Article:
All you need to know about HR Policy: Definition and challenges


88% of young employees believe it is essential to be in tune with the company culture

If there’s one strength in a company that shouldn’t be underestimated, it’s its human capital. In order to develop a high-performance HR policy capable of ensuring the proper development of the company’s activities and skills, it is essential to understand every aspect.

To find out everything you need to know about HR policy and how to develop it to your advantage, follow our guide!

What is an HR policy? Definition

An HR policy is a set of rules designed to organize the management of a company’s human resources. HR policy covers all areas related to human resources: work organization, recruitment, compensation, training, leave, dismissal, etc.


To be operational, a company’s human resources policy must ensure that working conditions are conducive to the development of its various employees and their internal progression, in order to contribute fully to the company’s performance.


But beware: HR policy should not be seen as a separate strategy: it must naturally be integrated as an essential component of performance. To reap the full benefits, in terms of both team well-being and overall development, this medium- and long-term HR strategy must be aligned with the company’s overall policy. It must be applied in line with the company’s values, culture and identity.


By guaranteeing the best possible operation of the business and effectively complementing the company’s HR strategy, the HR policy will facilitate the day-to-day work of managers and/or human resources officers.


What’s the difference between HR policy and HR strategy?


Often confused, HR strategy and HR policy are as different as they are complementary.


Reflecting the company’s ethical charter, the HR strategy aims to anticipate potential changes that the company may face. HR policy, on the other hand, is the concrete application of the objectives defined by HR strategy. The two are therefore inseparable if we are to put into practice what we have worked on and predefined upstream.


The HR strategy is truly long-term in nature, encompassing all the strategic orientations to be implemented to boost results and performance. In order to best anticipate the company’s specific hazards and problems, strategy takes into account a number of related strategic factors:


  • Business sector ;
  • The economic environment ;
  • Political and social movements;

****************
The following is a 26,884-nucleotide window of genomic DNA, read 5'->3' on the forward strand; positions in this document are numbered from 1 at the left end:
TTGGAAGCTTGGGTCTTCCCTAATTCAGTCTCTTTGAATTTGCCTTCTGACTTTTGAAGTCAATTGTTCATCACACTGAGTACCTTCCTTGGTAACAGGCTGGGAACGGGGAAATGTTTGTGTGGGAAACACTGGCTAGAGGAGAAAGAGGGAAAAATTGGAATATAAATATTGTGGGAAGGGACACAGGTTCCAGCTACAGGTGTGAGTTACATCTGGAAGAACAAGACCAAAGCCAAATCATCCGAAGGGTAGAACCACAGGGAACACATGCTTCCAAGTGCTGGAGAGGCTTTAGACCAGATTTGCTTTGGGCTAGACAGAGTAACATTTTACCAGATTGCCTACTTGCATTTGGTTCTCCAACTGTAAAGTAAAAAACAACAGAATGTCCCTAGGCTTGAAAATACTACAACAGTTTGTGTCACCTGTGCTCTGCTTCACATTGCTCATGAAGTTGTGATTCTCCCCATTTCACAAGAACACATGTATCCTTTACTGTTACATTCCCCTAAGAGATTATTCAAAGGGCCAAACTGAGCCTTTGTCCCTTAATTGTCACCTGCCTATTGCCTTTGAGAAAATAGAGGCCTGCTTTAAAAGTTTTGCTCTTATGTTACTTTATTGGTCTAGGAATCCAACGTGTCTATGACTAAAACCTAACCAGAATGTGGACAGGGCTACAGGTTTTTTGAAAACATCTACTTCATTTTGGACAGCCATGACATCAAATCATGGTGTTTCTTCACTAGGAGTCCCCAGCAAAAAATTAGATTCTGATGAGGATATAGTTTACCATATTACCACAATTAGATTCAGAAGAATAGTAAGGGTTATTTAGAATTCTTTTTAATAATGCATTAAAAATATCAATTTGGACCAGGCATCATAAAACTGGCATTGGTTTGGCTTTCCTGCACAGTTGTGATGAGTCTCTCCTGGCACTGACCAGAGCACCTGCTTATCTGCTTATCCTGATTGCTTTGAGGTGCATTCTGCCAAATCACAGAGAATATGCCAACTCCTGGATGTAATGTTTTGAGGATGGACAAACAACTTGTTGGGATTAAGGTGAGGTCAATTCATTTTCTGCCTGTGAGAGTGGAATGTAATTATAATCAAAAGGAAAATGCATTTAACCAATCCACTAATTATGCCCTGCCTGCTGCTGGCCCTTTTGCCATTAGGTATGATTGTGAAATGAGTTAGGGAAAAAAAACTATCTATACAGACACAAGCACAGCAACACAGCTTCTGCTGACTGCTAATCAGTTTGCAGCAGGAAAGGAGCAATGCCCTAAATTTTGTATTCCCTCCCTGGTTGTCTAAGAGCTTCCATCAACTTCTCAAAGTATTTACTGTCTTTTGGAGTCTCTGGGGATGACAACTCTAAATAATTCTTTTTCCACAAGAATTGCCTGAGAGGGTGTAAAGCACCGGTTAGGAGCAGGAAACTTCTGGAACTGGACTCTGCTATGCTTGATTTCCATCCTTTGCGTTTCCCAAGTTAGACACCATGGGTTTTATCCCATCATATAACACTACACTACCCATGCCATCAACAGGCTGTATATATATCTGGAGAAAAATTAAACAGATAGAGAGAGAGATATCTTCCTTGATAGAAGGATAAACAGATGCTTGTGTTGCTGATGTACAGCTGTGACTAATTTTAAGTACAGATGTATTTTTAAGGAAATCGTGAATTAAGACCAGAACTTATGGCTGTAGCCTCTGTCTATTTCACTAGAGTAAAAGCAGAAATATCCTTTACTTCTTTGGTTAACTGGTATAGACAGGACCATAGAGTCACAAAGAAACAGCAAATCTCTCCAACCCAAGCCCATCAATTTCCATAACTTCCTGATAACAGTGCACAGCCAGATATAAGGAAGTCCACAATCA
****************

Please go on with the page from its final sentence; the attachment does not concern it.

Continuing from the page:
• The company’s needs in different contexts (employee professional development, career management, etc.).


Why define a human resources policy?

The HR policy ensures the proper administrative management of both staff and the company itself. Understanding the issues surrounding HR policy can make all the difference!


One of the most important features of an HR policy is its flexibility. HR policy can be adapted to the many issues facing a company, which are themselves likely to evolve over time. Between changes in conventions, legislation and socio-economic contexts, HR policy must always know how to refocus on the human factor to deal with these many changes.


To achieve this, the HR director or human resources manager needs to stay in touch with employees to ensure the company’s long-term viability, the retention of talent and forward-looking job management. The stakes are therefore colossal for HR professionals, who need to ensure that HR policy is perfectly aligned with corporate strategy, in order to best support current and future transitions.

How to implement an HR policy: our step-by-step guide to success

Deploying an HR policy

To implement an HR policy in line with the company’s culture and development objectives, it is drawn up in direct collaboration with the HR department, the Human Resources Director or the HR Manager. In order to achieve this, we need to focus on a number of key areas:


  • Administrative management: efficient, secure and ideally centralized. This includes managing payroll, complying with legal obligations and ensuring employee health and safety.
  • Implementing a recruitment policy: this not only concerns the process of recruiting new talent, but also the integration process. Of course, the measures taken must attract new employees, but they must also retain existing ones.
  • Deployment of an individual follow-up system for each employee: in addition to the introduction of individual annual interviews, this follow-up system makes it possible to assess the quality of the company’s policy. In this way, potential shortcomings can be identified and rectified as quickly as possible, by listening to employees’ needs and managers’ feedback. The employee’s quality of working life and professional development needs must be taken into account to ensure optimal career management.